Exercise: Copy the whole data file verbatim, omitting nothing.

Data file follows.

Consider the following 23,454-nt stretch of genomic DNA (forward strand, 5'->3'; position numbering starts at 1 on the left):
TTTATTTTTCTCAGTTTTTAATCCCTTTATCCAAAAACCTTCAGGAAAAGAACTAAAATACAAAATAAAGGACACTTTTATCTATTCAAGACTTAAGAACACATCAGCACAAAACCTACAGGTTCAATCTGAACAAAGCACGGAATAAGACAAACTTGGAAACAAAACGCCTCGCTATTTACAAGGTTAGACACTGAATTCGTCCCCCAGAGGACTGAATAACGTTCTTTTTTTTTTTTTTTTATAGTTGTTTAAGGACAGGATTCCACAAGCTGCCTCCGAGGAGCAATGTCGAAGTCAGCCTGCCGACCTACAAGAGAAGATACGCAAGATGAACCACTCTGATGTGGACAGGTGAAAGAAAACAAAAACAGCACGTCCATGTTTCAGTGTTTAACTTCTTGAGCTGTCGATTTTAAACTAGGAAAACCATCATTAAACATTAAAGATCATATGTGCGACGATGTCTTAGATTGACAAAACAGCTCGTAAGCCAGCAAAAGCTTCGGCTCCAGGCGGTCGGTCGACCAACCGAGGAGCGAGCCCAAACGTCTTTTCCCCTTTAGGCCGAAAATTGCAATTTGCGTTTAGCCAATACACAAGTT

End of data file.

Consider the following 23,454-nt stretch of genomic DNA (forward strand, 5'->3'; position numbering starts at 1 on the left):
TTTATTTTTCTCAGTTTTTAATCCCTTTATCCAAAAACCTTCAGGAAAAGAACTAAAATACAAAATAAAGGACACTTTTATCTATTCAAGACTTAAGAACACATCAGCACAAAACCTACAGGTTCAATCTGAACAAAGCACGGAATAAGACAAACTTGGAAACAAAACGCCTCGCTATTTACAAGGTTAGACACTGAATTCGTCCCCCAGAGGACTGAATAACGTTCTTTTTTTTTTTTTTTTATAGTTGTTTAAGGACAGGATTCCACAAGCTGCCTCCGAGGAGCAATGTCGAAGTCAGCCTGCCGACCTACAAGAGAAGATACGCAAGATGAACCACTCTGATGTGGACAGGTGAAAGAAAACAAAAACAGCACGTCCATGTTTCAGTGTTTAACTTCTTGAGCTGTCGATTTTAAACTAGGAAAACCATCATTAAACATTAAAGATCATATGTGCGACGATGTCTTAGATTGACAAAACAGCTCGTAAGCCAGCAAAAGCTTCGGCTCCAGGCGGTCGGTCGACCAACCGAGGAGCGAGCCCAAACGTCTTTTCCCCTTTAGGCCGAAAATTGCAATTTGCGTTTAGCCAATACACAAGTT